Let's not overdo it.

Photographer: Chun-Teh Chen/Getty Images

GE's Immelt Wins Back the Analysts

Justin Fox is a Bloomberg View columnist. He was the editorial director of Harvard Business Review and wrote for Time, Fortune and American Banker. He is the author of “The Myth of the Rational Market.”
Read More.
a | A

Sell-side analysts have gotten a lot less cheerleadery over the years in their conference calls with corporate executives. My (possibly exaggerated) memory of earnings calls in the late 1990s is that if a company beat estimates, almost every analyst prefaced his or her questions with a “great quarter,  guys.” That doesn’t happen much anymore -- and probably hasn't since Eliot Spitzer waged war on the analysts and their happy talk as New York’s attorney general in the early 2000s.

When General Electric’s top executives got on the phone Friday to discuss their big plan to sell almost all of GE Capital, though, several of the long-suffering analysts who follow the company couldn’t restrain themselves from throwing in a congratulatory word or two. To be precise, five of the analysts said “congrats” or “congratulations,” one (Joe Ritchie of Goldman Sachs) hinted at such sentiments with a “Good morning, guys, and big move,” and five just jumped straight into their questions.

Then there was Andrew Obin of Bank of America. “I’m not allowed to congratulate,” he said. The recording gets a bit garbled after that, but you can also hear him say “as per compliance.” This translates to, “I would congratulate you, but I’m not allowed to.” Which kind of seems like the same thing as saying “congrats.”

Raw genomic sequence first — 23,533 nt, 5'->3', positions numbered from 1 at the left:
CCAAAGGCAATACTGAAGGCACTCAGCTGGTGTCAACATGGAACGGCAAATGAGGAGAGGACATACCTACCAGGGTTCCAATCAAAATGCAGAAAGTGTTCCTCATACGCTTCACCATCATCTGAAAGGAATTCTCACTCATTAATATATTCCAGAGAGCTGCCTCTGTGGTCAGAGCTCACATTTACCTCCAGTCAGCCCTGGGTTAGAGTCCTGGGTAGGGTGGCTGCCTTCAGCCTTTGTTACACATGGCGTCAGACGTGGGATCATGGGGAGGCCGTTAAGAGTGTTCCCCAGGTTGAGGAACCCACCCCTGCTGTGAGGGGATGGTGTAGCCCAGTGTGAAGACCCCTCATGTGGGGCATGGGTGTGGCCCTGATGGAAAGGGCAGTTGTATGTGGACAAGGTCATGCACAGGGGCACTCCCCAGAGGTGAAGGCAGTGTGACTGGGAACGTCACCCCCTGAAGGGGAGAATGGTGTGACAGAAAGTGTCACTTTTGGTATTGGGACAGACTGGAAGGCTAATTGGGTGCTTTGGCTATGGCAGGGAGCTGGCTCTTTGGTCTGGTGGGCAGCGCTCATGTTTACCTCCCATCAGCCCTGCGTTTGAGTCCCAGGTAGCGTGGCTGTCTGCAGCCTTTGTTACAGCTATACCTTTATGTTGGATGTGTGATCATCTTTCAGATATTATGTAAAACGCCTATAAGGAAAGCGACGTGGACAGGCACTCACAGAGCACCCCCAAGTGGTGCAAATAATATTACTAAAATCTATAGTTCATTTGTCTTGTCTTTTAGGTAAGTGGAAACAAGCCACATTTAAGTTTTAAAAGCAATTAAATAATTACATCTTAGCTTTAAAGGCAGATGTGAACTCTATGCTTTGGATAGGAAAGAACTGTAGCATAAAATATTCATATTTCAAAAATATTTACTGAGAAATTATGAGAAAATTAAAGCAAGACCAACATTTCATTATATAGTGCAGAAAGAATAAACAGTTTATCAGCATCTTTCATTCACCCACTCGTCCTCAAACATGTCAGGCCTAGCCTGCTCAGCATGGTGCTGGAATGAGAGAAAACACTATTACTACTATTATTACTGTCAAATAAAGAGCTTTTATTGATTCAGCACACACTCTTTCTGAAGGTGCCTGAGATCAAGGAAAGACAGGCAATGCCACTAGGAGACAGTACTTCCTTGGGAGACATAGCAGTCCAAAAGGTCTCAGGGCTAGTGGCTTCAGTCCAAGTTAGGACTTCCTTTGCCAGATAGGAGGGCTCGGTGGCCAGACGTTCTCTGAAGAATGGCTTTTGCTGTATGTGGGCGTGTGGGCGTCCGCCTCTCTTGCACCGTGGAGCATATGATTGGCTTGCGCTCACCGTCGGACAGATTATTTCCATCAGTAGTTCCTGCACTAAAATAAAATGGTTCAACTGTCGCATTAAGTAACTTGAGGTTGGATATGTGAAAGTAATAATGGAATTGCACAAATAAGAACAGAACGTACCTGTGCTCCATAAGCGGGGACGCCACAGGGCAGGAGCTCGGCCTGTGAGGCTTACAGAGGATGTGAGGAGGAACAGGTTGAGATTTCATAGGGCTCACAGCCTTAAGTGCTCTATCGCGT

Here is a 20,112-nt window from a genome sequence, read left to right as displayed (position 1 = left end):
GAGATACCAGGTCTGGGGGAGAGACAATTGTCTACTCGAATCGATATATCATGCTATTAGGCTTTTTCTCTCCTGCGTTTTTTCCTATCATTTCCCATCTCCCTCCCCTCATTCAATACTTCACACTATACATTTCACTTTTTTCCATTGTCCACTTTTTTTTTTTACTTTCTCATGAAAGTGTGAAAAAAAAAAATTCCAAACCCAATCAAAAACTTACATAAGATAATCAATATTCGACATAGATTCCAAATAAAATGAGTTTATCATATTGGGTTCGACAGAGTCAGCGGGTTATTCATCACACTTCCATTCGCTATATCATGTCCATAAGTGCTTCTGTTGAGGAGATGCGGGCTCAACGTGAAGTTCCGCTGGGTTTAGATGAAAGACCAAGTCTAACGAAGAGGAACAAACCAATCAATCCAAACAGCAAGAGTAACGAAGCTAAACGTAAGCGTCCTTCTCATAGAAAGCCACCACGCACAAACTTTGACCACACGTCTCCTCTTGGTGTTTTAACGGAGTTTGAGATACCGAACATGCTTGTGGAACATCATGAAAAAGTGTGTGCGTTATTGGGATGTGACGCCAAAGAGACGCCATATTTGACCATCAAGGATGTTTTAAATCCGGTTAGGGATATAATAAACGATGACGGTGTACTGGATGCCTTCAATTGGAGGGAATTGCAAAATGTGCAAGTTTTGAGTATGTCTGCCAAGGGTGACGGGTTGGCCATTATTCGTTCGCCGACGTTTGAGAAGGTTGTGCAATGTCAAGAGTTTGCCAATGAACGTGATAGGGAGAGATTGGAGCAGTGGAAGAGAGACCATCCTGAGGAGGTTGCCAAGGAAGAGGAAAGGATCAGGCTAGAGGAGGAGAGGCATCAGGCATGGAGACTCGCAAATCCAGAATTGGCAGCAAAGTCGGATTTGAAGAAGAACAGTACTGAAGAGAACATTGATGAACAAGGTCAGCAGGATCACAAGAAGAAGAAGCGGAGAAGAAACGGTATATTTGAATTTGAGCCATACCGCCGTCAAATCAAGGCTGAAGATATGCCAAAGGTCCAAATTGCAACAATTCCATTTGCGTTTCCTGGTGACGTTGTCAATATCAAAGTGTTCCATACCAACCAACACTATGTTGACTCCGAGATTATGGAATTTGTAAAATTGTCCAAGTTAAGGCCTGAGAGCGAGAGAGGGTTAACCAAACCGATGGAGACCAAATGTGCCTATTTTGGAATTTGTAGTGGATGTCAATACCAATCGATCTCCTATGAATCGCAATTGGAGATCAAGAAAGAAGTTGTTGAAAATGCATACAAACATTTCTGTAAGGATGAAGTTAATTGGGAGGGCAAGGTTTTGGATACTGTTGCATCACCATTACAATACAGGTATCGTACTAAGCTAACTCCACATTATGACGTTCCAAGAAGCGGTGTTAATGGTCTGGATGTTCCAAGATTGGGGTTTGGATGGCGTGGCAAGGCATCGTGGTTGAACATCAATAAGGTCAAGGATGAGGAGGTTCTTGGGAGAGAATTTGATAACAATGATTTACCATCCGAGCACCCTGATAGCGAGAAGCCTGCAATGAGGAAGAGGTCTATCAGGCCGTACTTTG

Barclays Capital’s Scott Davis was among those didn't shy away from “congrats.” He also said some other interesting stuff. After sending journalists (including me) scurrying last month with a prediction that the departure of long-serving GE Chief Executive Officer Jeff Immelt “could come sooner (within a year or so) than later” and that Chief Financial Officer Jeff Bornstein “may now be a front-runner” to succeed him, Davis had this exchange with GE’s two Jeffs (as recorded in the Bloomberg transcript):

Scott Reed Davis: This is big stuff and I know we've all given a lot of crap over the years, but this is a pretty good step for redemption, so thanks for that. I -- that's my best apology I can make by the way. That's as good as I can get, and ...

Jeffrey S. Bornstein: OK.

Jeffrey R. Immelt: Well, thank you, Scott.

Scott Reed Davis: You can keep your job a little longer, I guess.

Jeffrey R. Immelt: Yeah. Good, good.

Obviously, Scott Davis won’t the one to decide whether Immelt gets to stick around for another five years. But sell-side analysts are a proxy, however imperfect, for the investor community. By getting ahead of their expectations in reshaping his company, GE’s CEO seems to have won not only goodwill but probably a bunch of breathing room. If, that is, one can actually measure market sentiment by the number of “congratulations” on an investor call.

  1. The Thomson Reuters transcript that GE provides on its website has this as “Not a lot to congratulate,” but I’ve listened and that’s clearly not what he said.

  2. Following the more conventional method of looking at analysts’ buy or sell recommendations, Bloomberg has GE at 12 buys, 10 holds and one sell. Also, for those who have no truck with sell-side analysts, the most popular story on Barrons.com right now is headlined "Time to Sell General Electric."

This column does not necessarily reflect the opinion of Bloomberg View's editorial board or Bloomberg LP, its owners and investors.

To contact the author on this story:
Justin Fox at justinfox@bloomberg.net

To contact the editor on this story:
James Greiff at jgreiff@bloomberg.net